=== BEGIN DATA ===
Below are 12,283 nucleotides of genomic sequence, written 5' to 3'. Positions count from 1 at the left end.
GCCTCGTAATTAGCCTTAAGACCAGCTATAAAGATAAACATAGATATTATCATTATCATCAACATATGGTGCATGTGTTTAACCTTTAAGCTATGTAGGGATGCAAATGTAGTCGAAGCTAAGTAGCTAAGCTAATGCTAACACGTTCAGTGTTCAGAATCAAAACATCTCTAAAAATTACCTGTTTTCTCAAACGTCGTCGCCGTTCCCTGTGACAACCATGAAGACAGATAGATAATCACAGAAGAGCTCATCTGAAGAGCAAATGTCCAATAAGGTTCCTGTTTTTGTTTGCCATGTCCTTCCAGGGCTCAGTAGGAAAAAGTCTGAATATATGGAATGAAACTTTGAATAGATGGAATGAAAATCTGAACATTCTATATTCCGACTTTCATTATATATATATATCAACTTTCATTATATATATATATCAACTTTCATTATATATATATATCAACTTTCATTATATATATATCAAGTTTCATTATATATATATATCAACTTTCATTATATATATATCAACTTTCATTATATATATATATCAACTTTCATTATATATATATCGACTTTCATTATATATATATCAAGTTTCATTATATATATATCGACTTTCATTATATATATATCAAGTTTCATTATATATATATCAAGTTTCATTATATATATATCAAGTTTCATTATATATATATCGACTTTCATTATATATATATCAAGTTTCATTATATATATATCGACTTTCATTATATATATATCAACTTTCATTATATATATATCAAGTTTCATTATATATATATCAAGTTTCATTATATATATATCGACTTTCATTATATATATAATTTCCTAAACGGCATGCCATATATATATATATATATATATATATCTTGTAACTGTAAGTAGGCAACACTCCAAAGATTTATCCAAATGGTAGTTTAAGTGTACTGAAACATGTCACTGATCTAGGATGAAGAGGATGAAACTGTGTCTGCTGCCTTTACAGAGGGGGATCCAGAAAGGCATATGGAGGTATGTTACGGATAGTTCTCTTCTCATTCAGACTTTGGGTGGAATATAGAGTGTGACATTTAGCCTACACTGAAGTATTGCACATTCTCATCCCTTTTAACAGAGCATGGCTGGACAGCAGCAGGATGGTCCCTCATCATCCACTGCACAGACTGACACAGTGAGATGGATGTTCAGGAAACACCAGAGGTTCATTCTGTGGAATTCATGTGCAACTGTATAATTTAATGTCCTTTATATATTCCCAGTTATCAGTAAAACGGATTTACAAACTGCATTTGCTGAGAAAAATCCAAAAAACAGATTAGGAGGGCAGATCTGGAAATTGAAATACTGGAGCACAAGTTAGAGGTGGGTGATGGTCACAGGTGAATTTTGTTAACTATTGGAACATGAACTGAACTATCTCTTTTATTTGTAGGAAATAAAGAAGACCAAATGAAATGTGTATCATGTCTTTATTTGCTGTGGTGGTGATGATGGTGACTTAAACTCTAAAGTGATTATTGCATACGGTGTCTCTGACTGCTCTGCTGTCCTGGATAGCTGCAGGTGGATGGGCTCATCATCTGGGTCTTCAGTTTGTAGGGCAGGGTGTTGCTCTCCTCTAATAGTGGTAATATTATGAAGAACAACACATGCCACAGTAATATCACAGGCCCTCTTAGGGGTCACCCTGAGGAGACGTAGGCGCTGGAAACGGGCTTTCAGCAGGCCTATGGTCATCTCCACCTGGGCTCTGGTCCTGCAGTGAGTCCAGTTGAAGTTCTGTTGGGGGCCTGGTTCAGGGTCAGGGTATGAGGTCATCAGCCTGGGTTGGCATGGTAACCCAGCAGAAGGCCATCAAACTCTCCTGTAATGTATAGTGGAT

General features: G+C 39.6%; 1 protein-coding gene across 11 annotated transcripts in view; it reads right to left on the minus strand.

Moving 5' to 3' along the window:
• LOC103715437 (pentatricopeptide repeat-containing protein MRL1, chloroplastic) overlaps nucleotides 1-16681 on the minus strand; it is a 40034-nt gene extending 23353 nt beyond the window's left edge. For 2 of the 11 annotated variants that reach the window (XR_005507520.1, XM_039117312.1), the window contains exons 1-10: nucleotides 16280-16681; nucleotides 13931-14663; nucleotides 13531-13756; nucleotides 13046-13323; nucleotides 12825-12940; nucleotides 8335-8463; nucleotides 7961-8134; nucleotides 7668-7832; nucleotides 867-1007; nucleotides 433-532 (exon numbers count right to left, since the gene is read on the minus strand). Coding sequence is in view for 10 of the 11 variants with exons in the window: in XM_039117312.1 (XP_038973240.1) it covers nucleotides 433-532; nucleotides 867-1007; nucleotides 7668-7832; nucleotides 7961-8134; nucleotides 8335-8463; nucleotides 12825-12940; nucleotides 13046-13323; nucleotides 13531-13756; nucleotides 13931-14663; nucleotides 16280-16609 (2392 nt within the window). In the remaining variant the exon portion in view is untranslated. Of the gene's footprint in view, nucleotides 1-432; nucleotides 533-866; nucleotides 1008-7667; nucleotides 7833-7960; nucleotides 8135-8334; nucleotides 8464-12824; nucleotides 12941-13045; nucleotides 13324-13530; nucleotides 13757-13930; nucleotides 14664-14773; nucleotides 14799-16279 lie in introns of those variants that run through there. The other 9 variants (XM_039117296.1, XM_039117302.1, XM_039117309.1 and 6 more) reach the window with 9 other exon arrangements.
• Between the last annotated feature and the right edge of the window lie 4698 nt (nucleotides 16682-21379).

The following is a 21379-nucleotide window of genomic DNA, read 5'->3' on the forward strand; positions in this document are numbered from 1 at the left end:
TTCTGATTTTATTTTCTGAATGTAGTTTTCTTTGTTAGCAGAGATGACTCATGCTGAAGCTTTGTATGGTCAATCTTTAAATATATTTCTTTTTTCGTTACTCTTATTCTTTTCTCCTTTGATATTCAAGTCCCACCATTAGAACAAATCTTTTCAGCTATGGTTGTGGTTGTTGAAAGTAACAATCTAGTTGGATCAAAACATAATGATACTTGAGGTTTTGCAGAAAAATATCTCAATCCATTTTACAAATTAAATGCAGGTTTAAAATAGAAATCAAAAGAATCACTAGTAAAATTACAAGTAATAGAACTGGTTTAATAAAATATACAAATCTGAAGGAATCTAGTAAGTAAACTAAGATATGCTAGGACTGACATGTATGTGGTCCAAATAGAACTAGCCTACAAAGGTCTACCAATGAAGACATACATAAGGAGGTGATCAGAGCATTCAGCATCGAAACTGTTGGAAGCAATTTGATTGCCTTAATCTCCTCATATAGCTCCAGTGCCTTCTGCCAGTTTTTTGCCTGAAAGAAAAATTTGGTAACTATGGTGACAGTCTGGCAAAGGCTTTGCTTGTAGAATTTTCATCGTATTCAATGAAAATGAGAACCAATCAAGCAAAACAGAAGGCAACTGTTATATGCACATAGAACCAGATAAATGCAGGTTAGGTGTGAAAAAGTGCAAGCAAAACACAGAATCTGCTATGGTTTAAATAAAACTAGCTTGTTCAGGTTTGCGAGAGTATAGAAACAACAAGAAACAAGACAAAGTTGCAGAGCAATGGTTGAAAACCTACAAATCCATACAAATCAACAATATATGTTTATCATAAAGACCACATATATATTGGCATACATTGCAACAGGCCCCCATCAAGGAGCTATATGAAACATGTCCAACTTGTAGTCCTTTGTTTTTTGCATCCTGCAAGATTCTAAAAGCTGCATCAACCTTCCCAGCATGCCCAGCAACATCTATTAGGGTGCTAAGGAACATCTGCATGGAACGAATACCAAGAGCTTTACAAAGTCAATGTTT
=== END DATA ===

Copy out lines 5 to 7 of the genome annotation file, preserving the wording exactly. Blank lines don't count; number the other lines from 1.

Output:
• LOC103715437 (pentatricopeptide repeat-containing protein MRL1, chloroplastic) overlaps nucleotides 1-16681 on the minus strand; it is a 40034-nt gene extending 23353 nt beyond the window's left edge. For 2 of the 11 annotated variants that reach the window (XR_005507520.1, XM_039117312.1), the window contains exons 1-10: nucleotides 16280-16681; nucleotides 13931-14663; nucleotides 13531-13756; nucleotides 13046-13323; nucleotides 12825-12940; nucleotides 8335-8463; nucleotides 7961-8134; nucleotides 7668-7832; nucleotides 867-1007; nucleotides 433-532 (exon numbers count right to left, since the gene is read on the minus strand). Coding sequence is in view for 10 of the 11 variants with exons in the window: in XM_039117312.1 (XP_038973240.1) it covers nucleotides 433-532; nucleotides 867-1007; nucleotides 7668-7832; nucleotides 7961-8134; nucleotides 8335-8463; nucleotides 12825-12940; nucleotides 13046-13323; nucleotides 13531-13756; nucleotides 13931-14663; nucleotides 16280-16609 (2392 nt within the window). In the remaining variant the exon portion in view is untranslated. Of the gene's footprint in view, nucleotides 1-432; nucleotides 533-866; nucleotides 1008-7667; nucleotides 7833-7960; nucleotides 8135-8334; nucleotides 8464-12824; nucleotides 12941-13045; nucleotides 13324-13530; nucleotides 13757-13930; nucleotides 14664-14773; nucleotides 14799-16279 lie in introns of those variants that run through there. The other 9 variants (XM_039117296.1, XM_039117302.1, XM_039117309.1 and 6 more) reach the window with 9 other exon arrangements.
• Between the last annotated feature and the right edge of the window lie 4698 nt (nucleotides 16682-21379).

The following is a 21379-nucleotide window of genomic DNA, read 5'->3' on the forward strand; positions in this document are numbered from 1 at the left end: